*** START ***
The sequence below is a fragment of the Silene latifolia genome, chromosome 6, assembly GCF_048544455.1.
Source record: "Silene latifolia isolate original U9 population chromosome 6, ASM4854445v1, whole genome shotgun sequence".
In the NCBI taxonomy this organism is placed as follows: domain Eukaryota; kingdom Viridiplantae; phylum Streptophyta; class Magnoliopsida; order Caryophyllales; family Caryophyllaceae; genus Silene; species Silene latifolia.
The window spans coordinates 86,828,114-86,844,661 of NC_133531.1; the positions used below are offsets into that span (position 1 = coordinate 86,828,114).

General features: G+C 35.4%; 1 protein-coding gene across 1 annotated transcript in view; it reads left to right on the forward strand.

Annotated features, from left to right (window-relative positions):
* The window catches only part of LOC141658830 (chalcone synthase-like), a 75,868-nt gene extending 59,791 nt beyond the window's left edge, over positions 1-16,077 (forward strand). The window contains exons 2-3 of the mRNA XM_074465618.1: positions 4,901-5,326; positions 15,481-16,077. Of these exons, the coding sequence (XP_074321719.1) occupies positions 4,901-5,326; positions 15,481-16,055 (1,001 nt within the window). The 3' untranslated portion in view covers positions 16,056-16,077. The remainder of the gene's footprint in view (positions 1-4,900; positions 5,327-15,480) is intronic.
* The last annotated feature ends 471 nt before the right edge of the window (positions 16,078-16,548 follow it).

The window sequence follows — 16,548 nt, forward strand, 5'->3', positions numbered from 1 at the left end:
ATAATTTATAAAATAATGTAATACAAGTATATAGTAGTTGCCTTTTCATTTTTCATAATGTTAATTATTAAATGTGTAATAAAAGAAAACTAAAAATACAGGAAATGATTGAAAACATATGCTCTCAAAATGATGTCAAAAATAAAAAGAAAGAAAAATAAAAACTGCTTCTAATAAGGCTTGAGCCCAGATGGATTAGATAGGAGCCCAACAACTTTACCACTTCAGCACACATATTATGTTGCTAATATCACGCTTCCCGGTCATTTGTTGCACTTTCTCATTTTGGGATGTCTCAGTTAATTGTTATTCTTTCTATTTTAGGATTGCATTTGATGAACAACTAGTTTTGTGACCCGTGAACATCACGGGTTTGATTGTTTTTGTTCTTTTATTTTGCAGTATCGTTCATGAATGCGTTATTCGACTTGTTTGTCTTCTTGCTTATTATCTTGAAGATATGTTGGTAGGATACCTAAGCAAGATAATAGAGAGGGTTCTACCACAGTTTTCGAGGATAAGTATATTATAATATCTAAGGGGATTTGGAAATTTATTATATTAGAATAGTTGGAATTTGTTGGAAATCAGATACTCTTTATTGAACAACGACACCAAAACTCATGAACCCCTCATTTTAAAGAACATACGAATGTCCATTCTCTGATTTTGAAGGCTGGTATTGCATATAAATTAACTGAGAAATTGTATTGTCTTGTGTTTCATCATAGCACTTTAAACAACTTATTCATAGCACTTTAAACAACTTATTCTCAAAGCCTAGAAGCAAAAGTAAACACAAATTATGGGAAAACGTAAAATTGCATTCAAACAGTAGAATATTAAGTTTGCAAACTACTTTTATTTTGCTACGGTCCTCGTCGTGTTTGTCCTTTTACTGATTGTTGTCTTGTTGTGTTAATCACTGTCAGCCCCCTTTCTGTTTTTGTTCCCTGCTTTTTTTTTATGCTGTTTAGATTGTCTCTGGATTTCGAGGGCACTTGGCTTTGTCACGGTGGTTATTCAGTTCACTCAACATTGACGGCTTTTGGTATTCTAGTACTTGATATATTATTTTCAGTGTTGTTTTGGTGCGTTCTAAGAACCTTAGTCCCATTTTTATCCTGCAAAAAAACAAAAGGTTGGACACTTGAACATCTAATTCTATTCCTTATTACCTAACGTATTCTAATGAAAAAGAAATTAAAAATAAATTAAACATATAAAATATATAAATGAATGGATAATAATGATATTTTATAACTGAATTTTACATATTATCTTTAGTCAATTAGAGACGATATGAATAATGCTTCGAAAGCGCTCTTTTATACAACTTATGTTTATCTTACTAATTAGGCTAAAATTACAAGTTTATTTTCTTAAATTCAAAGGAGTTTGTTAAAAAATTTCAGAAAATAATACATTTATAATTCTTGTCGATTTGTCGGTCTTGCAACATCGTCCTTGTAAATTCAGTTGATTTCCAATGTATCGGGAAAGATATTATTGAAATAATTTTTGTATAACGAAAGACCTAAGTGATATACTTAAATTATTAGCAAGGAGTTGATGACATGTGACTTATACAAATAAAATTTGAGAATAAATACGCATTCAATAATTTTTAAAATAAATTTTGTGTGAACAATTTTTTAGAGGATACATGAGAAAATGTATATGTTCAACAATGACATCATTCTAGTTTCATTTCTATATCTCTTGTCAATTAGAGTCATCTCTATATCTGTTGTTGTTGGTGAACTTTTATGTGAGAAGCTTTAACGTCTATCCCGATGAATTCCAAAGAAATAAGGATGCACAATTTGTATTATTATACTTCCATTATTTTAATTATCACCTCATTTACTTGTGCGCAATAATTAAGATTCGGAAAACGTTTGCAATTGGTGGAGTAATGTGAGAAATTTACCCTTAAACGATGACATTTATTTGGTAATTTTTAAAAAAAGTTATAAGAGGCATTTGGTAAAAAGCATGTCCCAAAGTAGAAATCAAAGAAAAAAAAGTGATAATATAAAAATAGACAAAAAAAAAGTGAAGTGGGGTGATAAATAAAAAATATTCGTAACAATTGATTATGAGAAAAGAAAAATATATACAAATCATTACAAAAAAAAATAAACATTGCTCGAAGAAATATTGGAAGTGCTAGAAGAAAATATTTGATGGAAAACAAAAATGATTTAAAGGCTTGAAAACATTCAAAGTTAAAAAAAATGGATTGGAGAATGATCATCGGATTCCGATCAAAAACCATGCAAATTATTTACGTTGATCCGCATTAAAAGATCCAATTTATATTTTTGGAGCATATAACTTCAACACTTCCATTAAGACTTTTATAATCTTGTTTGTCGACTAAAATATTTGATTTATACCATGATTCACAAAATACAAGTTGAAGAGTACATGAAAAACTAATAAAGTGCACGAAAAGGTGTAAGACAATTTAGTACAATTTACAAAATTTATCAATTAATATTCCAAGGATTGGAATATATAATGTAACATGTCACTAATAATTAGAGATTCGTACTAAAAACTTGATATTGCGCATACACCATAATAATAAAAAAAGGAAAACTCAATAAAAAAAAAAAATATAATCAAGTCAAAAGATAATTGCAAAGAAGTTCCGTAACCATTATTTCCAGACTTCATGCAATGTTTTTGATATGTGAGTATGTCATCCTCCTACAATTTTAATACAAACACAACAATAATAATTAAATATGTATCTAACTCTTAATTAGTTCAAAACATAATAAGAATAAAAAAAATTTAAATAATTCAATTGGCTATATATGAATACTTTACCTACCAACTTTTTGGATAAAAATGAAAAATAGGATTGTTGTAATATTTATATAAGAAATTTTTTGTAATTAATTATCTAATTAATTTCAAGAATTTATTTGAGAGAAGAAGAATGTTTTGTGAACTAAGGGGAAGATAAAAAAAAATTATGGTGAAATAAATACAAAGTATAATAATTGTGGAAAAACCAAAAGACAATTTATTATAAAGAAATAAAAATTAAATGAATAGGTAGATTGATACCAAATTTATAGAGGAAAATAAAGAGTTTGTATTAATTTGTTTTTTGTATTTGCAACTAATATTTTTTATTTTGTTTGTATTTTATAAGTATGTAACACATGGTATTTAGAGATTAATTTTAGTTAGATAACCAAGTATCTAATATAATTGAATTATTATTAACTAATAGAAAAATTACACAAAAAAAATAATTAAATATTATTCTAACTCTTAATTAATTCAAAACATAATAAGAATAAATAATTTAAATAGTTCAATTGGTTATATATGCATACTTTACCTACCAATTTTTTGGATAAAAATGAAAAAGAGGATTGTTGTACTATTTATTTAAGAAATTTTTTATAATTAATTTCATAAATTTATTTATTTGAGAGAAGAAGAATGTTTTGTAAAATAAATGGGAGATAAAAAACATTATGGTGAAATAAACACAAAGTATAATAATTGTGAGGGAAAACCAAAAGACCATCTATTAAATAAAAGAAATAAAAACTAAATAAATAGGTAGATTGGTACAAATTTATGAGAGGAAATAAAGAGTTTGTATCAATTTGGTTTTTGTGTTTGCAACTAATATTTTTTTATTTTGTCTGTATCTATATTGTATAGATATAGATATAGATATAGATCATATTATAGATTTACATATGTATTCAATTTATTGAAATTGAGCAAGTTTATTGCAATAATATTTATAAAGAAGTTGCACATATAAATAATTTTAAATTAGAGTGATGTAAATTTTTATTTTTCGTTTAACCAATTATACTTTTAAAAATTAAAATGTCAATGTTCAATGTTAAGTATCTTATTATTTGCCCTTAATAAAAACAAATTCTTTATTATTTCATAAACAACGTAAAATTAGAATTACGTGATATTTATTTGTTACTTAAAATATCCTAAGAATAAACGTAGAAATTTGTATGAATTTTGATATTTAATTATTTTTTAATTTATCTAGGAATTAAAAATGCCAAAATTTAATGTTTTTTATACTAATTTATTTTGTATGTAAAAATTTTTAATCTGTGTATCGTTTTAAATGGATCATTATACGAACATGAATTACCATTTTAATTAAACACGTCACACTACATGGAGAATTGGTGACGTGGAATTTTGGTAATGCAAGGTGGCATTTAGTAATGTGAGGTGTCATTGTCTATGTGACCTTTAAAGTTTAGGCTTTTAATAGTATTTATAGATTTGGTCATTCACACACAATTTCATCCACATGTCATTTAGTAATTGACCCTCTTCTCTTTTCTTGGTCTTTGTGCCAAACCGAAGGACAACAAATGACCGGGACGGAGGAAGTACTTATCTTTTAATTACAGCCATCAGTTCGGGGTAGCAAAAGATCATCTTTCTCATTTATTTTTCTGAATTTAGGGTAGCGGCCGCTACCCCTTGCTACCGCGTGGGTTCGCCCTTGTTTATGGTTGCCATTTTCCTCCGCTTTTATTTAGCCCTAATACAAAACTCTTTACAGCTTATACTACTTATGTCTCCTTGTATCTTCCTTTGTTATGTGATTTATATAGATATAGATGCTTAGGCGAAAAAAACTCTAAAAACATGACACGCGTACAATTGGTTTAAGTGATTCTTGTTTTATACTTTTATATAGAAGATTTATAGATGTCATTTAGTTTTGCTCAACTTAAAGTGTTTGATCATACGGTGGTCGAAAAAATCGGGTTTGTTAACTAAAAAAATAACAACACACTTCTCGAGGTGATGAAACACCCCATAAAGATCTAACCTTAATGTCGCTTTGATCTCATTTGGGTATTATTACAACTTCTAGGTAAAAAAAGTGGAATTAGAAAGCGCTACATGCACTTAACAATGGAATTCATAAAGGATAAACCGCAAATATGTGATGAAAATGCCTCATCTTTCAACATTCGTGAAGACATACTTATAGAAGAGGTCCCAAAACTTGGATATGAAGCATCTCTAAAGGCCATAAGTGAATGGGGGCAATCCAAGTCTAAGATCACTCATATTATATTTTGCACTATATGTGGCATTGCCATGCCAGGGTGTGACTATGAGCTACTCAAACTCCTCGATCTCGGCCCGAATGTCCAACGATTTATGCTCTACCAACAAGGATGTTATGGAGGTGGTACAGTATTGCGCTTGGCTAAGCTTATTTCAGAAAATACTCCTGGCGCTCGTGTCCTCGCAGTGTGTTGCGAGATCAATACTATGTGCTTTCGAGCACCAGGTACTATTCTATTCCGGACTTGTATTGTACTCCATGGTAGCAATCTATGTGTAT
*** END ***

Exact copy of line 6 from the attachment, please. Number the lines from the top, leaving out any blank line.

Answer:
Annotated features, from left to right (window-relative positions):